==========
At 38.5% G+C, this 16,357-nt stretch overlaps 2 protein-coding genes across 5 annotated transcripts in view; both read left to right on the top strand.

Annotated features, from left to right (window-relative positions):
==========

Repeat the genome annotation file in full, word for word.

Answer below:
At 38.5% G+C, this 16,357-nt stretch overlaps 2 protein-coding genes across 5 annotated transcripts in view; both read left to right on the top strand.

Annotated features, from left to right (window-relative positions):